Andrew Goes Places presents “ISOcation at the Giant Forest”


Dr. Andrew Neighbors goes on a long weekend in Sequoia National Park with Matt and Sean.  The cabin is secluded and luxurious inside;  they have a whirlpool, and drinks, and go on a hike in the mist, through redwood tunnels.

The gathering is fewer than 10 people.  But they are not always six feet apart.
  
Andrew is an optometrist, I think. I’d love to know his medical impression of the whole coronavirus thing.

Picture: My parents at Yosemite Falls (I think) in 1940, before I was born. 

Tuesday, March 17, 2020

"Estimating Actual Covid-19 Cases" by Khan Academy



The Khan Academy offers a 12-minute animated or instructional video “Estimating Actual Covid 19 Cases (Novel Corona Virus Infections) in an Area Based on Deaths”, put up on March 14.


The video seems to be narrated by Salman Khan himself.  It is based on a paper by Tomas Pueyo (from the Book Reviews blog). 

The main part of the analysis is to go back with each patient and make a separate bar graph on the day symptoms started.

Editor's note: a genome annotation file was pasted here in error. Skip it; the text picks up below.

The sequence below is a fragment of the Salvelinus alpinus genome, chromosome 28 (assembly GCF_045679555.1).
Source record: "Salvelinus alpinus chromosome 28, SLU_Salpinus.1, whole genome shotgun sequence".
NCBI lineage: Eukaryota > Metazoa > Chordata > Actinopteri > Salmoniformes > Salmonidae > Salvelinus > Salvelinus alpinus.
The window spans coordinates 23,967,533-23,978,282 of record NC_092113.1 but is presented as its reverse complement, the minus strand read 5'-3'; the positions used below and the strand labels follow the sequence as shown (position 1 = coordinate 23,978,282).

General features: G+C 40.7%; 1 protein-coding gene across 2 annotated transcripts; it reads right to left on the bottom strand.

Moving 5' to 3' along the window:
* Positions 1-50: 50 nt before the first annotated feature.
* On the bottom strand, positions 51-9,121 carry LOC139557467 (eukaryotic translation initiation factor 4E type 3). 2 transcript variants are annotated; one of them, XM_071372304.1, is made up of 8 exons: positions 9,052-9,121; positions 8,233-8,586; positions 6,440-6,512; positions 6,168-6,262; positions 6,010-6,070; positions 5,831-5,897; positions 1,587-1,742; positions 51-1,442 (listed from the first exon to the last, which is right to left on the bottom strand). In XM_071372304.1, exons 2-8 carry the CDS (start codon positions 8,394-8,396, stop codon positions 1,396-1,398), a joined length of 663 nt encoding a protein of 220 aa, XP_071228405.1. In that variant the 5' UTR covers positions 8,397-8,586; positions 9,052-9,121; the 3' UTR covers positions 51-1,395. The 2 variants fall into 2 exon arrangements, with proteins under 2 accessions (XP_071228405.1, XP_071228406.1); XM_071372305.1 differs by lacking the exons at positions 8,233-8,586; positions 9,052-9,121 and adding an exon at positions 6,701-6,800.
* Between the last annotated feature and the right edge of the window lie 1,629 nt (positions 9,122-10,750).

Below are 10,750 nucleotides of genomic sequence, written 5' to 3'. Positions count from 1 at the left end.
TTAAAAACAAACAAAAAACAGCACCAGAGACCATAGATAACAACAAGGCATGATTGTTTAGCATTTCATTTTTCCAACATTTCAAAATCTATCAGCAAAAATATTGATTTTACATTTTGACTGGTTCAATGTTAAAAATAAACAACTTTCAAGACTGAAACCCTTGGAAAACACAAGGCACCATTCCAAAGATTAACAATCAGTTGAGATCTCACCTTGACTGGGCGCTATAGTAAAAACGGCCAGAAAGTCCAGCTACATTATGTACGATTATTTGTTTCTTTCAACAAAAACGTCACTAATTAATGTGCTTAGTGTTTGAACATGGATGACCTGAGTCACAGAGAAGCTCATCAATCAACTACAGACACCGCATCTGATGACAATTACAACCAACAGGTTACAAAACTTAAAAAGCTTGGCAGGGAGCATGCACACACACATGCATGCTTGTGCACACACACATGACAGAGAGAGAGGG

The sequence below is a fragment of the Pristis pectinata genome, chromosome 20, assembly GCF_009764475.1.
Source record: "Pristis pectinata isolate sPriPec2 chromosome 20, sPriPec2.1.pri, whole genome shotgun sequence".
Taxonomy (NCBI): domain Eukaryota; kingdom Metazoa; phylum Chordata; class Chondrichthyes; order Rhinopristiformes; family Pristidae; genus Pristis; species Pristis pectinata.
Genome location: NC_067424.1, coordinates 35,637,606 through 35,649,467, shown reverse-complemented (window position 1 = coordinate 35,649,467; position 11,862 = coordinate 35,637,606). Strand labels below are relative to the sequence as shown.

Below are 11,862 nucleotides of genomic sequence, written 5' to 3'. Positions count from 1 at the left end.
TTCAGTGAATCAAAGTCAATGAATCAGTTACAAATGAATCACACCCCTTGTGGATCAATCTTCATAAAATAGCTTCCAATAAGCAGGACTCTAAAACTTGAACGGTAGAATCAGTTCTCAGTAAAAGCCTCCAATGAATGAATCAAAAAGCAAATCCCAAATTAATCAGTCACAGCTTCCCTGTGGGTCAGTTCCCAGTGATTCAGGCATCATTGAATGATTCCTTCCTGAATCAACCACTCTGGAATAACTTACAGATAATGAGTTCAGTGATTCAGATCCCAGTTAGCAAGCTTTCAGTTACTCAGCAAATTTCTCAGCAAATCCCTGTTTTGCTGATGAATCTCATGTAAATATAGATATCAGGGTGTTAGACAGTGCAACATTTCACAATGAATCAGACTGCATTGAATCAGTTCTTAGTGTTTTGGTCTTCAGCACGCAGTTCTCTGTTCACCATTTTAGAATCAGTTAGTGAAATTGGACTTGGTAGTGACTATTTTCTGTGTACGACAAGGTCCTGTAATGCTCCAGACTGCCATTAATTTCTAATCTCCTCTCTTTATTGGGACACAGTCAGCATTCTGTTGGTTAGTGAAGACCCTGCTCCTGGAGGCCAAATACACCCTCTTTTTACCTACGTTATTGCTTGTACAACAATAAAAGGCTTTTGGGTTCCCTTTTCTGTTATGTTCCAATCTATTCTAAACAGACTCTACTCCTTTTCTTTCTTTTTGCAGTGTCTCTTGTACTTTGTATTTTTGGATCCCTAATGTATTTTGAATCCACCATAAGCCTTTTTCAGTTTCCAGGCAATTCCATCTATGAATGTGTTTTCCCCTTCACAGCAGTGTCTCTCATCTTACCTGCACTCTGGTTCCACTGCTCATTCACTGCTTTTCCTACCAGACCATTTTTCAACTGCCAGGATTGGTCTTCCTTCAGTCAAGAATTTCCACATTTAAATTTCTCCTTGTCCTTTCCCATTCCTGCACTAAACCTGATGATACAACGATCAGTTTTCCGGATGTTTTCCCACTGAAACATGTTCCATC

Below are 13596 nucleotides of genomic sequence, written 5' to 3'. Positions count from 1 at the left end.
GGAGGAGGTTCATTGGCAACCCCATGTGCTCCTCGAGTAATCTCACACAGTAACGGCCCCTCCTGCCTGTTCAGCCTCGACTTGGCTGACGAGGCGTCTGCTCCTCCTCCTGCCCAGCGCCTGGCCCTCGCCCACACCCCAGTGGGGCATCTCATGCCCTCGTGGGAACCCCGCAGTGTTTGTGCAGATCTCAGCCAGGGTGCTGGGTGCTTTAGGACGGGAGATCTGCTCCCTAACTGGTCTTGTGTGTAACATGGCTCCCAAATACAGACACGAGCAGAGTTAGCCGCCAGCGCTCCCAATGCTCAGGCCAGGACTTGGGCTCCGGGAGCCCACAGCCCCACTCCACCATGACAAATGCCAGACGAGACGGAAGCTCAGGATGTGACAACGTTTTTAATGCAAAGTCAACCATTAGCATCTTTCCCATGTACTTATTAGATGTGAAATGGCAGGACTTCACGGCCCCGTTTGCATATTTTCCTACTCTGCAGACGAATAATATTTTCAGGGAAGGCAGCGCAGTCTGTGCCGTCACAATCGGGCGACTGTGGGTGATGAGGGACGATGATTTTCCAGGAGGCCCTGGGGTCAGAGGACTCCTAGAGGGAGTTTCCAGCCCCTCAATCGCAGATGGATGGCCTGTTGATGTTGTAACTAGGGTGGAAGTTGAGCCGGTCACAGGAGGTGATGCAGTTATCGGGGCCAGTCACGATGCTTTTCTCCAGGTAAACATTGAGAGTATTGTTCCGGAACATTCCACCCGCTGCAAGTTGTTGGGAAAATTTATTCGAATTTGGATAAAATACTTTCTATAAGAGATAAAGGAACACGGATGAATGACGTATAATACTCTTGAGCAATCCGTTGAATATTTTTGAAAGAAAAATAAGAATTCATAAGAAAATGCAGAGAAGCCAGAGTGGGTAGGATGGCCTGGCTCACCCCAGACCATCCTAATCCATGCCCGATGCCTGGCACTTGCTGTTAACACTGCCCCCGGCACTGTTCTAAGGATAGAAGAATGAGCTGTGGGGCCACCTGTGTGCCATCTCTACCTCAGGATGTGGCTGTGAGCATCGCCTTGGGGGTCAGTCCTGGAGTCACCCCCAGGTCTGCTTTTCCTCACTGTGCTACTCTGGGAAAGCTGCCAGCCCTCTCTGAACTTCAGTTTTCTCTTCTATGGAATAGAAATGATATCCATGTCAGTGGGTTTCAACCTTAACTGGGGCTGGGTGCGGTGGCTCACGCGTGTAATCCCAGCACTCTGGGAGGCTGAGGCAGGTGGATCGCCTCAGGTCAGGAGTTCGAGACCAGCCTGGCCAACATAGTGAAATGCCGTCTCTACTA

The video winds up explaining the need to “flatten the curve”. 

Picture: Reno, 2018.  

Sunday, March 15, 2020

"Learn from China Before It's Too Late" from Barrett Channel


Today’s short film is the sobering "Learn from China Before It’s Too Late".  The film’s tag is “Western v. Chinese Mindset”.


Ollie Barrett ("Oli") from the Barrett Channel (the father-son team) walks through Shanghai (where they flew, from Shenzhen recently, I thought they said) still with a black mask.  It’s hard to believe you need a mask outside but he makes a deal of it – to protect other people from “you” if you’re infected and healthy enough not to have symptoms.

He talks about the collective mindset that the Chinese have, since Maoism even as it then moved toward “The People’s Republic of Capitalism”).  This would never fly in the UK, where there is more of “everybody takes care of himself.”  Well, not quite.
  
He said Chinese pay for their health care – I thought under communism that was covered.  He compared it to the British NHS.

Picture: 
By 王沂峤 (Wsj8526) - self-made, CC BY-SA 3.0, Link

Saturday, March 14, 2020

"Catch Me If You Can": the real DiCaprio movie


I do remember Steven Spielberg’s film with Leonardo Di Caprio, “Catch Me If You Can”, the same title as an ABC 2020 episode last night.